OpenAI’s first Sora-generated music video released


The first music video created with OpenAI’s publicly unreleased text-to-video generator Sora has been released for viewing, and it’s very dreamlike.

The video, shared on YouTube, was made for chillwave musician Washed Out. The AI-generated clip is four minutes long and features quick zoom shots through different scenes, edited together to create a seemingly endless moving shot.

The video was created by writer and director Paul Trillo, who had early access to Sora in March. Trillo claims his creation is the “first official commissioned music video” developed with OpenAI’s Sora.

The director said the music video consists of 55 clips stitched together for the premiere. After users on X inquired if he spent a lot of time editing the music video, Trillo explained he only made “minor touch-ups,” and he mostly did the cuts for the video.

“This was an idea I had almost 10 years ago and then abandoned. Finally was able to bring it to life,” Trillo said on X.

While Trillo claims to have created the first Sora-generated music video last month, the OpenAI’s model was used to make a video clip for an ambient track composed by indie musician August Kamp.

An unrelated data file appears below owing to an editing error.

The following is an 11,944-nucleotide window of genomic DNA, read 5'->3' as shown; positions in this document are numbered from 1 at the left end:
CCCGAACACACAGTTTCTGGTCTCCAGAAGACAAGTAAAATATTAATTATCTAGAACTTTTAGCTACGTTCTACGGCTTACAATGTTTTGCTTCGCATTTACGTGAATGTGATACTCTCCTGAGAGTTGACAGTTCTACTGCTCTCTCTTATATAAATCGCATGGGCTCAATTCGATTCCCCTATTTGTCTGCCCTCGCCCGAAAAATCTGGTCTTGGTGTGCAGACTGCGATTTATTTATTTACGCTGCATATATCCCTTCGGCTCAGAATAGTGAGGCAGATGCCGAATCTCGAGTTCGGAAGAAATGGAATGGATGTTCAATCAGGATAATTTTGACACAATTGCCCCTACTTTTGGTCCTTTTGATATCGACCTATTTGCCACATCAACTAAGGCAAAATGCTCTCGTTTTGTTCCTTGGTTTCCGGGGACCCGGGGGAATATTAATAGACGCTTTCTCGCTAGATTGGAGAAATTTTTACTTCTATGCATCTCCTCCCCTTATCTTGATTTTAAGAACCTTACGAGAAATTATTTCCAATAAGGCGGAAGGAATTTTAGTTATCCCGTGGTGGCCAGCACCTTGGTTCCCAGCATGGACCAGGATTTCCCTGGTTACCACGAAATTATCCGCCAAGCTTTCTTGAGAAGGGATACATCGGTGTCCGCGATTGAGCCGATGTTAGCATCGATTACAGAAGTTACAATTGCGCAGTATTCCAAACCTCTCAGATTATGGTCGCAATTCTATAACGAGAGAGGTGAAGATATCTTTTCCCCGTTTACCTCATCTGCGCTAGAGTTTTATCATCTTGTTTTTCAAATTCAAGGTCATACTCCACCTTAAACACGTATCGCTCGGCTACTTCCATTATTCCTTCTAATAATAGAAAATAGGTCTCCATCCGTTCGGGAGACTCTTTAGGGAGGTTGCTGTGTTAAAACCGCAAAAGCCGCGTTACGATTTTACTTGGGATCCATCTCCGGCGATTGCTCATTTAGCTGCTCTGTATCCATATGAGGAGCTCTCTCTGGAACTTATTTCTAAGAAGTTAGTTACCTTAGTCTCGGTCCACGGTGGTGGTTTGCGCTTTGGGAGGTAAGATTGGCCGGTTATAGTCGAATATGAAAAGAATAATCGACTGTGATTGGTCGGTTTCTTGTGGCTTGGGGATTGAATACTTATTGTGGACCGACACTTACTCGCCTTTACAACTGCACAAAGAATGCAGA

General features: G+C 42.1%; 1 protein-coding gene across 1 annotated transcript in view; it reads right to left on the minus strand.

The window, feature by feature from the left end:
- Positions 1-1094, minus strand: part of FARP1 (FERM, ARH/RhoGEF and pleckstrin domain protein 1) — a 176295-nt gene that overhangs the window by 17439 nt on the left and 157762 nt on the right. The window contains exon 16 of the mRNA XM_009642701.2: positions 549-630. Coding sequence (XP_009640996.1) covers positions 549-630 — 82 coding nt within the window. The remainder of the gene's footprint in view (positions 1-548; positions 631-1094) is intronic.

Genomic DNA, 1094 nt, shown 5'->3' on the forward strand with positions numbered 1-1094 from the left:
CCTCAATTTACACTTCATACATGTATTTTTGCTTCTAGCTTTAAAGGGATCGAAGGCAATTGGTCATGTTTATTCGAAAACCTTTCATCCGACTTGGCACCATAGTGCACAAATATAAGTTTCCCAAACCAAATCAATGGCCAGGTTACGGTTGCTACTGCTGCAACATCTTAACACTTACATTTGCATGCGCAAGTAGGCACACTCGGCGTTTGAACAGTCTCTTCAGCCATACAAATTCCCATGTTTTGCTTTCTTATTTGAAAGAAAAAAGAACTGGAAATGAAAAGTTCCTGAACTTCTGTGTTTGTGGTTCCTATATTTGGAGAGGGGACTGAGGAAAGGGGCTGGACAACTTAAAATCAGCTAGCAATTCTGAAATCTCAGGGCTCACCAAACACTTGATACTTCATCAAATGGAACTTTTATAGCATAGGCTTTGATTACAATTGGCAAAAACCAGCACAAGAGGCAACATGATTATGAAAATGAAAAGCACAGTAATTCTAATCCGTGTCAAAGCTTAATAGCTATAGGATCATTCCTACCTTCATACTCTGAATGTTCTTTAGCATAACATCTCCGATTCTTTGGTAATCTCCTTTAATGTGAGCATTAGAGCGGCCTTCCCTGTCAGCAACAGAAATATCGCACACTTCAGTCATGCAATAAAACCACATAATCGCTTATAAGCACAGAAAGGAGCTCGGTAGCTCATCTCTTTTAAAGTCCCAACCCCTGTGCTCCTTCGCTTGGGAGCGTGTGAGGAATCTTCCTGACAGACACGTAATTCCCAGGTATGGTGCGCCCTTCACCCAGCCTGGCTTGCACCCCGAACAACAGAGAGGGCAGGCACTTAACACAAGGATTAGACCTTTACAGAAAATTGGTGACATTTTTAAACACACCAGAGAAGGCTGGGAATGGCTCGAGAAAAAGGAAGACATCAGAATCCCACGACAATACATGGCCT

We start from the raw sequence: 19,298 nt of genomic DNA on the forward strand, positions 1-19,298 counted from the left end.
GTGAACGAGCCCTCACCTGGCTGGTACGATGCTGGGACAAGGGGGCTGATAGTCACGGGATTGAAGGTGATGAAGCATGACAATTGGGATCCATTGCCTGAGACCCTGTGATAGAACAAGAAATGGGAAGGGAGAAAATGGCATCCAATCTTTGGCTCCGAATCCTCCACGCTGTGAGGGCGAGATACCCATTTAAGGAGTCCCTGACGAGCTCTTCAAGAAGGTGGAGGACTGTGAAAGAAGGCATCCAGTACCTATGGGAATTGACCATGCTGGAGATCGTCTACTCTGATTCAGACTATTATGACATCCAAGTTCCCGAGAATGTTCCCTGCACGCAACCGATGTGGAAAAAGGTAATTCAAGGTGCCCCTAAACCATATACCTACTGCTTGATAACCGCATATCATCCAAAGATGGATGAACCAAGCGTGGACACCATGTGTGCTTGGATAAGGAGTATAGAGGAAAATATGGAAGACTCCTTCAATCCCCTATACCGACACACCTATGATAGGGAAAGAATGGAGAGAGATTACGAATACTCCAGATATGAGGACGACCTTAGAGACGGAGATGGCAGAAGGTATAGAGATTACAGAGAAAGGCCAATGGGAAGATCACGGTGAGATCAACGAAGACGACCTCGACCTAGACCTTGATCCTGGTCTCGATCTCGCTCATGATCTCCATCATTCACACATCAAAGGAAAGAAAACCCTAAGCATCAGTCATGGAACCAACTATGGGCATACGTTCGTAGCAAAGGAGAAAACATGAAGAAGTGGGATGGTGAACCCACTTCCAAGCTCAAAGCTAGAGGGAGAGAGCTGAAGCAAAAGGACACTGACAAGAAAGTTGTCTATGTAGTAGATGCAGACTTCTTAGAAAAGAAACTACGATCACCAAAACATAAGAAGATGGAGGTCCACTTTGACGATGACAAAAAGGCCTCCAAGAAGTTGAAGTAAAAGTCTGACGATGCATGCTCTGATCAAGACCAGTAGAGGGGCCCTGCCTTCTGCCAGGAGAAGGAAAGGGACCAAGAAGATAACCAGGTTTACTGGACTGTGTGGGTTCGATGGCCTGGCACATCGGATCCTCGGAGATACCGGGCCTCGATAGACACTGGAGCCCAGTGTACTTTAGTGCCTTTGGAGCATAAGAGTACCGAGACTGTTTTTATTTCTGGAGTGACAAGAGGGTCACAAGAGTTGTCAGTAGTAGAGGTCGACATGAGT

AI models capable of creating images, audio, and video have sparked discontent among creators, who feel their livelihood is threatened.

Last month, an open letter signed by more than 200 musicians, including Billie Eilish, Nicki Minaj, and Stevie Wonder, was published calling on AI developers, tech companies, platforms, and digital music services “to cease the use of artificial intelligence (Al) to infringe upon and devalue the rights of human artists.”

Meanwhile, OpenAI is facing several lawsuits for copyright infringement, including from comedian Sarah Silverman, writers George R. R. Martin, John Grisham, and Jodi Picoult, as well as the New York Times.

Sora is a large-scale AI model that transforms a user’s text prompt into 60 seconds of high-fidelity video. The service can generate videos from text prompts and pre-existing images or videos.

The model has not yet been publicly released, as OpenAI claims it’s being tested by red teamers to spot all of its possible weaknesses.


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